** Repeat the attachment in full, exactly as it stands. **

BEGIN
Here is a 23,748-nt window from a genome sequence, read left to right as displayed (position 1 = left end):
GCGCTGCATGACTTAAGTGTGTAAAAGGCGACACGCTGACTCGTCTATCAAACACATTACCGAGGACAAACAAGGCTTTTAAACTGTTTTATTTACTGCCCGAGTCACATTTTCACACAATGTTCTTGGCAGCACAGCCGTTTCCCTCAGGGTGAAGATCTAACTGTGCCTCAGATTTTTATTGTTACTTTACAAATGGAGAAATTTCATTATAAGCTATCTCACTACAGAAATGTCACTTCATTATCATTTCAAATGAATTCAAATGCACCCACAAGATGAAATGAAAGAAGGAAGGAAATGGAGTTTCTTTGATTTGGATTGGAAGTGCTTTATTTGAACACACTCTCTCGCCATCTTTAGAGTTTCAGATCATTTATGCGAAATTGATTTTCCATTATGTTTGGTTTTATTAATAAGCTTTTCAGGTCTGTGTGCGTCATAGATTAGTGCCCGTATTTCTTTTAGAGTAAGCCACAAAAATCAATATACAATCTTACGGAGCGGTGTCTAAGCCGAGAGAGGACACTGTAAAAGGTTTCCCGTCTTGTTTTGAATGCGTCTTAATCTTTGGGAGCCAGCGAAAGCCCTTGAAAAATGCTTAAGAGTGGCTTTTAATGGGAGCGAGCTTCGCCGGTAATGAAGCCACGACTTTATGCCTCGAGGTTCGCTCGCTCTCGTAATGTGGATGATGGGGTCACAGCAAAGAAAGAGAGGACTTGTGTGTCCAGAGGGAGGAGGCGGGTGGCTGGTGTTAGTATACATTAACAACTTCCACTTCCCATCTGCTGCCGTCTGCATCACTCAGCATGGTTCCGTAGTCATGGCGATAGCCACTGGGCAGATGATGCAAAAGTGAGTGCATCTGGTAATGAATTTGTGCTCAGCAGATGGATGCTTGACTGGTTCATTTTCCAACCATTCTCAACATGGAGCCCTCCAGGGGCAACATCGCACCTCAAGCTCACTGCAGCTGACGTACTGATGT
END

Here is a 23,748-nt window from a genome sequence, read left to right as displayed (position 1 = left end):
GCGCTGCATGACTTAAGTGTGTAAAAGGCGACACGCTGACTCGTCTATCAAACACATTACCGAGGACAAACAAGGCTTTTAAACTGTTTTATTTACTGCCCGAGTCACATTTTCACACAATGTTCTTGGCAGCACAGCCGTTTCCCTCAGGGTGAAGATCTAACTGTGCCTCAGATTTTTATTGTTACTTTACAAATGGAGAAATTTCATTATAAGCTATCTCACTACAGAAATGTCACTTCATTATCATTTCAAATGAATTCAAATGCACCCACAAGATGAAATGAAAGAAGGAAGGAAATGGAGTTTCTTTGATTTGGATTGGAAGTGCTTTATTTGAACACACTCTCTCGCCATCTTTAGAGTTTCAGATCATTTATGCGAAATTGATTTTCCATTATGTTTGGTTTTATTAATAAGCTTTTCAGGTCTGTGTGCGTCATAGATTAGTGCCCGTATTTCTTTTAGAGTAAGCCACAAAAATCAATATACAATCTTACGGAGCGGTGTCTAAGCCGAGAGAGGACACTGTAAAAGGTTTCCCGTCTTGTTTTGAATGCGTCTTAATCTTTGGGAGCCAGCGAAAGCCCTTGAAAAATGCTTAAGAGTGGCTTTTAATGGGAGCGAGCTTCGCCGGTAATGAAGCCACGACTTTATGCCTCGAGGTTCGCTCGCTCTCGTAATGTGGATGATGGGGTCACAGCAAAGAAAGAGAGGACTTGTGTGTCCAGAGGGAGGAGGCGGGTGGCTGGTGTTAGTATACATTAACAACTTCCACTTCCCATCTGCTGCCGTCTGCATCACTCAGCATGGTTCCGTAGTCATGGCGATAGCCACTGGGCAGATGATGCAAAAGTGAGTGCATCTGGTAATGAATTTGTGCTCAGCAGATGGATGCTTGACTGGTTCATTTTCCAACCATTCTCAACATGGAGCCCTCCAGGGGCAACATCGCACCTCAAGCTCACTGCAGCTGACGTACTGATGT